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A challenge was made to John O’Dowd, Northern Ireland’s education minister to refute his error borne out of reliance on so-called international evidence provided by OECD Pisa data. The Minister has failed to respond. The minister is wrong and remains so.
The letter above was published in the Belfast Newsletter on Friday, November 6th, 2015.
When Sinn Fein education minister John O’Dowd deliberately used the term “dodgy dossier” in respect of transfer testing during Private Members Business in the Assembly on Tuesday, he reversed the truth.
The minister cited international evidence, based on Pisa scores, that selective education fails children.
Astoundingly not one of the unionist politicians present challenged the minister on the facts.
In a peer-reviewed analysis of that evidence, Professor Svend Kreiner wrote of OECD Pisa:
“Most people don’t know that half of the students taking part in the research do not respond to any reading items at all. Despite that, Pisa assigns reading scores to these children.”
In short, Pisa admit that they don’t measure curriculur content or attainment.
Therefore they cannot make an assessment on selective education systems.
Do the politicians who failed to tackle Mr O’Dowd or those schools participating in OECD Pisa not understand that half of the children in the minister’s research were assigned scores for tests they didn’t even sit?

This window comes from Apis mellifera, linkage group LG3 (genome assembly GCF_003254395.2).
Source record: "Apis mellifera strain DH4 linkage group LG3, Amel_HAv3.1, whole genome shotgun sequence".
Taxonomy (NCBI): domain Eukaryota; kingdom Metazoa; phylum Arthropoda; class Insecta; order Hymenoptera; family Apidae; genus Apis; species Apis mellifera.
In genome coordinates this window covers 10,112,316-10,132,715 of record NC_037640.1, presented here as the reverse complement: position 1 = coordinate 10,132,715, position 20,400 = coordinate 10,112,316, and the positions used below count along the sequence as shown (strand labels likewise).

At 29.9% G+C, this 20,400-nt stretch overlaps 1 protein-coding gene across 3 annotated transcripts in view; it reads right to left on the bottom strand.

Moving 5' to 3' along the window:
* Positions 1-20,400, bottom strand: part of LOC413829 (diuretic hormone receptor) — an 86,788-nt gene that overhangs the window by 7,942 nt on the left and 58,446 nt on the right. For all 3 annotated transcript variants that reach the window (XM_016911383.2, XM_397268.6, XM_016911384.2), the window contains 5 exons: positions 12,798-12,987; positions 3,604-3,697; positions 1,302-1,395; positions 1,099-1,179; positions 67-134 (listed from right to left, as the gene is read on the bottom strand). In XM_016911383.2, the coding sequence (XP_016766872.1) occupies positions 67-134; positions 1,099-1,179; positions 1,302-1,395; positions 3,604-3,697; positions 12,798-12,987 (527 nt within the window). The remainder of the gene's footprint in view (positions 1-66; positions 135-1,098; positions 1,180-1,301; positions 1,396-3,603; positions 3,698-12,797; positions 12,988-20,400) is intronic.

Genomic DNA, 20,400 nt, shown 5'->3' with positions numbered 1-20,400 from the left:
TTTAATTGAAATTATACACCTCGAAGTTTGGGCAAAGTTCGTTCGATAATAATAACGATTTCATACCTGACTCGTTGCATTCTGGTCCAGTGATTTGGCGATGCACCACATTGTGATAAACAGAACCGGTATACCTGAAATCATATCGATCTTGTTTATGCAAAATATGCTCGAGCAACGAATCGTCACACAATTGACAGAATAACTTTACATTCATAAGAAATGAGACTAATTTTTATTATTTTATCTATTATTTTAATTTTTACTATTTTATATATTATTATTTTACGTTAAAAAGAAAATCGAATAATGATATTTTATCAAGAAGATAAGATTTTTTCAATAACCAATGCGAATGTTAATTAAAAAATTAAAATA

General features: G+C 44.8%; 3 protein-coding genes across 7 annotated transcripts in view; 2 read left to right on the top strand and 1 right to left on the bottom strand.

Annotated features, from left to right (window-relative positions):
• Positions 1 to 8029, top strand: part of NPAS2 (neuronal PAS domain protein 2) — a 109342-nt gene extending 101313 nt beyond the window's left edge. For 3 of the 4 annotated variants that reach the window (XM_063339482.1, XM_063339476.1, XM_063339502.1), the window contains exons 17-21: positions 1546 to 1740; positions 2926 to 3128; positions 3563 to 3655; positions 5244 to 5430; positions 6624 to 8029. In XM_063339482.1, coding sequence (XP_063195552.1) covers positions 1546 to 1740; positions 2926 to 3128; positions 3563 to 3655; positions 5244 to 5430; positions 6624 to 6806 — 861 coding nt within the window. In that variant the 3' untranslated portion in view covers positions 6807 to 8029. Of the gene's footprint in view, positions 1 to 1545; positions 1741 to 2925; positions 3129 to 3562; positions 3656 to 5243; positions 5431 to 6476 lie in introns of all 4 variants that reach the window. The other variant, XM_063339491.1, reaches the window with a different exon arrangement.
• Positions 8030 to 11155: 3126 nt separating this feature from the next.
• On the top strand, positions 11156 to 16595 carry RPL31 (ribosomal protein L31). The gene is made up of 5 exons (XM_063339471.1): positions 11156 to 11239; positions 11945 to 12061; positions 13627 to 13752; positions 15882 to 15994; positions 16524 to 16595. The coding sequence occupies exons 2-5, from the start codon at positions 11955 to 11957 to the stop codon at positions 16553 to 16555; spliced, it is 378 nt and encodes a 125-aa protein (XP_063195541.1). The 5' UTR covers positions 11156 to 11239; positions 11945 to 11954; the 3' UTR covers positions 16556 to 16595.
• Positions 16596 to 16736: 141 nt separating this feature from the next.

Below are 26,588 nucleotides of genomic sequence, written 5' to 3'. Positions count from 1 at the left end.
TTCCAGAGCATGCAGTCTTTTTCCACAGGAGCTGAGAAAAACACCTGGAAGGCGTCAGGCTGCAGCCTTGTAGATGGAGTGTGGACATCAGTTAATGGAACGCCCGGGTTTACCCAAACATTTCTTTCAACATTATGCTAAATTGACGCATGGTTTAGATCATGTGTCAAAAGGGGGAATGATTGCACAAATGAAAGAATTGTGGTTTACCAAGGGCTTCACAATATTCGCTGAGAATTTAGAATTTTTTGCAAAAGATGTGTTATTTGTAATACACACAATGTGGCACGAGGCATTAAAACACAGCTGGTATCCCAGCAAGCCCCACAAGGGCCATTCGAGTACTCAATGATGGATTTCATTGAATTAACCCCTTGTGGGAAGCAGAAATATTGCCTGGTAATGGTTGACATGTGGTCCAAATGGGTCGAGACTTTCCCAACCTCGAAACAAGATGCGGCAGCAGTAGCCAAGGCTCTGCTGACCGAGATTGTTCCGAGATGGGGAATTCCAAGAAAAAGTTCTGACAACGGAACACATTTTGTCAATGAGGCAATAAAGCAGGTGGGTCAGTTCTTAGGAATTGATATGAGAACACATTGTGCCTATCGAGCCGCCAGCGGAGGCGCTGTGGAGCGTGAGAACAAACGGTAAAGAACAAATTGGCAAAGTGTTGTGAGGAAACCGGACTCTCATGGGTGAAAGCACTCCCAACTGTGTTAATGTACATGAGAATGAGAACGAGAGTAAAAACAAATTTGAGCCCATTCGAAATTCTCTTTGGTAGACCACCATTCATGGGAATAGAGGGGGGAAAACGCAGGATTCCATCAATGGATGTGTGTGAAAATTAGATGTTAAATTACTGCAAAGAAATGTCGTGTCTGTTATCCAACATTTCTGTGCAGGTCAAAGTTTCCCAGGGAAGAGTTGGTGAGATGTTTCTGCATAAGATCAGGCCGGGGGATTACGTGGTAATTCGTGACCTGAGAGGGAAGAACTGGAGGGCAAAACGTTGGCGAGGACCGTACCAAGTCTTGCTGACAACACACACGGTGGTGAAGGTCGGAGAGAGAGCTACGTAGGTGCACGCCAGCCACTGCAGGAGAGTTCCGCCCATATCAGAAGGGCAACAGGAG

Does anyone in Northern Ireland know of any pupil receiving an AQE or GL Assessment score without taking a test?
With children about to sit the first transfer test tomorrow, it is a pity that those assigned with opposition to the minister’s ideological campaign agaist selection did not challenge him on Tuesday.
If those politicians and their advisors won’t apologise for wrongly traducing the current transfer system, Mr O’Dowd should, on their collective behalf, make clear that it was he who was quoting from a dodgy dossier.
Parental Alliance for Choice in Education, Antrim
The solution to the single test issue for grammar schools is as clear as it is simple: how defensible is the practice of using two tests to determine grammar school entry?
In Northern Ireland, grammar schools usually admit pupils using one of two tests: the vast majority of “state” grammar schools use the AQE test to select pupils, and the vast majority of Catholic grammar schools use the GL test. A small number of schools engage in a process which has come to be called “dualling,” whereby pupils who have taken either the AQE test or the GL test (or both) are considered eligible for entry. Moreover, the algorithm for assigning children to a single score scale using scores from these very different tests (see below) is shrouded in mystery. Despite its importance to parents applying to the school, I can find no such algorithm on the website of any “dualling” school. However the National Foundation for Educational Research (NFER) does caution against misuse stating “Care should be taken when considering the change in percentile rank of one test-taker on different occasions or on different tests” See http://www.nfer.ac.uk/research/centre-for-assessment/standardised-scores-and-percentile-ranks.cfm
In what follows, I argue, on behalf of test-takers that “dualling” is unlikely to be defensible. Given the recent entry of the Presbyterian Church in Ballymena into this debate, it will be useful to frame the case that “dualling” is unlikely to be defensible using the Church’s concern that testing only adds to the “stress already inherent in moving from primary to post-primary school.” My central preoccupation will be the radically differing approaches to test anxiety taken by the AQE and GL tests.